Alan, the timing is suspect. My guess is that he wanted Marvel to pay him for the movie. Perhaps they didn’t. So he goes to a lawyer and the lawyer digs this up. Just speculation.

    As to my being a lad, that’s funny :)

  24. “The problem with the entire lawsuit is that it is NOT based on copyright law AT all. Must have the worst attorneys ever imo. Copyright did NOT have to be registered. It did NOT revert to the guy.”

    I’ve done some further checking. Friedrich is renewing the copyright based on Public Law 102-307. Check this link: http://www.copyright.gov/circs/circ15.html

    “For works copyrighted between January 1, 1964, and December 31, 1977, an application for renewal of copyright can be made at any time during the renewed and extended term of 67 years.”

    Under the law, the “author” of the work can claim renewal of the work. Friedrich must now prove that he is indeed the sole author of the work: that he brought the character to Marvel, instead of writing a story based on Marvel’s specifications for the character.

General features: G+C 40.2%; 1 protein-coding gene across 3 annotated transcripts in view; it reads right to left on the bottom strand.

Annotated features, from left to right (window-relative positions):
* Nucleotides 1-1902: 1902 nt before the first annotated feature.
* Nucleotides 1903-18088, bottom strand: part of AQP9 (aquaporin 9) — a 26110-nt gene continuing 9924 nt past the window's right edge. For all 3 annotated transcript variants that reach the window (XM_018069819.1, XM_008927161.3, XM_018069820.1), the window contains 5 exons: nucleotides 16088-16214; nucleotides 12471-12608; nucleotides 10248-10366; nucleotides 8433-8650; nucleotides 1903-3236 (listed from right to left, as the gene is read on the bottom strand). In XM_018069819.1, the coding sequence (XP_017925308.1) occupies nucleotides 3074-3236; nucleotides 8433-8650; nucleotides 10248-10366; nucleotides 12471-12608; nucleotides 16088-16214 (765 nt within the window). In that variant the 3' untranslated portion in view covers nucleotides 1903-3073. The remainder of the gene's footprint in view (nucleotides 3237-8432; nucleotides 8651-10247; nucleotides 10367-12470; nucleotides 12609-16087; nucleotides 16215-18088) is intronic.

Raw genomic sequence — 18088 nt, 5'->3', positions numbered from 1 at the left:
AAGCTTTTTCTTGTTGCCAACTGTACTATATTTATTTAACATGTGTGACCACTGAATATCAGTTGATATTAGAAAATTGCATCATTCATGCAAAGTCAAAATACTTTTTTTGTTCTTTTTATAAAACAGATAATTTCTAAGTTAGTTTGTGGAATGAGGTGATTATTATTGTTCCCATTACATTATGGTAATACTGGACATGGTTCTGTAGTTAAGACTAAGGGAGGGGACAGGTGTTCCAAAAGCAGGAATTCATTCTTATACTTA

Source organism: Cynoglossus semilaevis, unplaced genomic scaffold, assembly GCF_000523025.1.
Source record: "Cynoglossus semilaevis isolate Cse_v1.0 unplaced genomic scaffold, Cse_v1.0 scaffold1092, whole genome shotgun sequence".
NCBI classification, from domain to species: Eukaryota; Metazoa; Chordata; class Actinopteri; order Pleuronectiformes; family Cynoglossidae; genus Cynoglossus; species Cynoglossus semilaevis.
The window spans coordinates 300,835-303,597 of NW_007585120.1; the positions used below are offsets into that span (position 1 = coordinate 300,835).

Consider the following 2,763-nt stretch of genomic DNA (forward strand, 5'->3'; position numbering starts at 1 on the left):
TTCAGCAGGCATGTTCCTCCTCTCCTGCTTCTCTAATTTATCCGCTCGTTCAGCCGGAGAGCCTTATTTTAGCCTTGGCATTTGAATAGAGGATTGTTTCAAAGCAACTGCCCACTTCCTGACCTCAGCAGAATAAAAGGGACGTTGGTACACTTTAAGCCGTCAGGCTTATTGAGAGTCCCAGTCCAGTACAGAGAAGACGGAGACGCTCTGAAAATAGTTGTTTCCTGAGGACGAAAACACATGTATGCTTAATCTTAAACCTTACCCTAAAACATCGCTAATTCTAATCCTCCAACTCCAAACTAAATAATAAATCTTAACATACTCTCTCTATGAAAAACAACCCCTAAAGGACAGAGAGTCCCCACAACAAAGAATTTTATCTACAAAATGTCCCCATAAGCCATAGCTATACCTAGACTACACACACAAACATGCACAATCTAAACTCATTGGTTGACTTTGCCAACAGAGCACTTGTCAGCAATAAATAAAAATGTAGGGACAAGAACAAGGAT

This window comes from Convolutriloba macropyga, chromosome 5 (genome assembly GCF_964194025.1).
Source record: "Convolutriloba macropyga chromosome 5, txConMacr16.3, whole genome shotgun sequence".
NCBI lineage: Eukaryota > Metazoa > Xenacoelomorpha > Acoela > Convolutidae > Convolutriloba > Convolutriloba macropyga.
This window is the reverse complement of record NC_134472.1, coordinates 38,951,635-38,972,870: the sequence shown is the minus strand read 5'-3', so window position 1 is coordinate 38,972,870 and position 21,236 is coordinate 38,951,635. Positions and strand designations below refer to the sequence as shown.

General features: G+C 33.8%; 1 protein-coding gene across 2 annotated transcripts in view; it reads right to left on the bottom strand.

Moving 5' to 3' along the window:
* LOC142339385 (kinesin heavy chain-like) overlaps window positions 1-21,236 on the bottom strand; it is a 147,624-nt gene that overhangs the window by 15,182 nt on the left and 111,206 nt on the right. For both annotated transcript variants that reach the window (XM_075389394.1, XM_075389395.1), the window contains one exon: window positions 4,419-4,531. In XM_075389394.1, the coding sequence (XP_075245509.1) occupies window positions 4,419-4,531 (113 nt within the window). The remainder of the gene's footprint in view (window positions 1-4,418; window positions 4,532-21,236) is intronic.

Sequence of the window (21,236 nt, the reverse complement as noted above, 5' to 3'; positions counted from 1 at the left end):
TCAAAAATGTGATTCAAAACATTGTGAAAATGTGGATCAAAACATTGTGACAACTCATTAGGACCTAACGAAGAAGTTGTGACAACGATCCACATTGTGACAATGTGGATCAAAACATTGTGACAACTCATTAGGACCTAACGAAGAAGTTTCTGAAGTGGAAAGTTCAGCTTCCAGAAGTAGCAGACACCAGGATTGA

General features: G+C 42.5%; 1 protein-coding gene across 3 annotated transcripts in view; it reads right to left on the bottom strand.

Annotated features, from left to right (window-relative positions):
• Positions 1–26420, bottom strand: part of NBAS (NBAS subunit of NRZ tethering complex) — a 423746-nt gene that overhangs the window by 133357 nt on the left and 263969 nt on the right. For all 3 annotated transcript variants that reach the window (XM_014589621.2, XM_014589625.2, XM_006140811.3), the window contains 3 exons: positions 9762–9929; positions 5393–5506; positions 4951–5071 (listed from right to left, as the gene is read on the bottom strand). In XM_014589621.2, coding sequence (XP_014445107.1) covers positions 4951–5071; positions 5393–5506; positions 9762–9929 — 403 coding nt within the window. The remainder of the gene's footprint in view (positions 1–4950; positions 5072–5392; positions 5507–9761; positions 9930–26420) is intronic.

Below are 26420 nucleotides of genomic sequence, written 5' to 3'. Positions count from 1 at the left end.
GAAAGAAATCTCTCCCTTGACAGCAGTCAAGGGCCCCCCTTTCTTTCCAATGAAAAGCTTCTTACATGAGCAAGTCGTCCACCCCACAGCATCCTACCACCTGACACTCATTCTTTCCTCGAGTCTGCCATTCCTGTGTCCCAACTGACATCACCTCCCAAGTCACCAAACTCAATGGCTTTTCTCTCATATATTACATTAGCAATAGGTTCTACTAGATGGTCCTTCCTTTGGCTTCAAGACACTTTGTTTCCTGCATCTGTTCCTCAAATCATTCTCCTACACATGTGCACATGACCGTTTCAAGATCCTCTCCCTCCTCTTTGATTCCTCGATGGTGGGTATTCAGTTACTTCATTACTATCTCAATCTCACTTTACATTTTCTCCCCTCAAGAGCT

As you correctly state in another message, Marvel’s copyright hasn’t expired, it’s just that Friedrich is using this law for renewing the copyright in his name.

  25. The cut and dried part of it is that Friedrich has successfully registered a copyright for Ghost Rider. His sole authorship has been denied. However, he was able to successfully (rightfully or wrongfully) register the copyright.

    But the actual lawsuit is aimed toward the Ghost Rider movie and all the companies affiliated with the movie and related merchandising.

    Now Columbia registered a copyright for the Ghost Rider movie. This copyright predates Friedrich’s. The lawsuit argues that these companies knowingly infringed his copyright. This seems unlikely because he hadn’t registered the copyright.

    Now I’m using the word “register”.

    Marvel registered a copyright for the Ghost Rider character in the late 60s. This is not Friedrich’s character.

    For some reason(s) Marvel did not register the Ghost Rider character in ’72. In ’78 the GhostRider comic is registered. (Perhaps it was problematic to register two different characters by the same company with the same name.)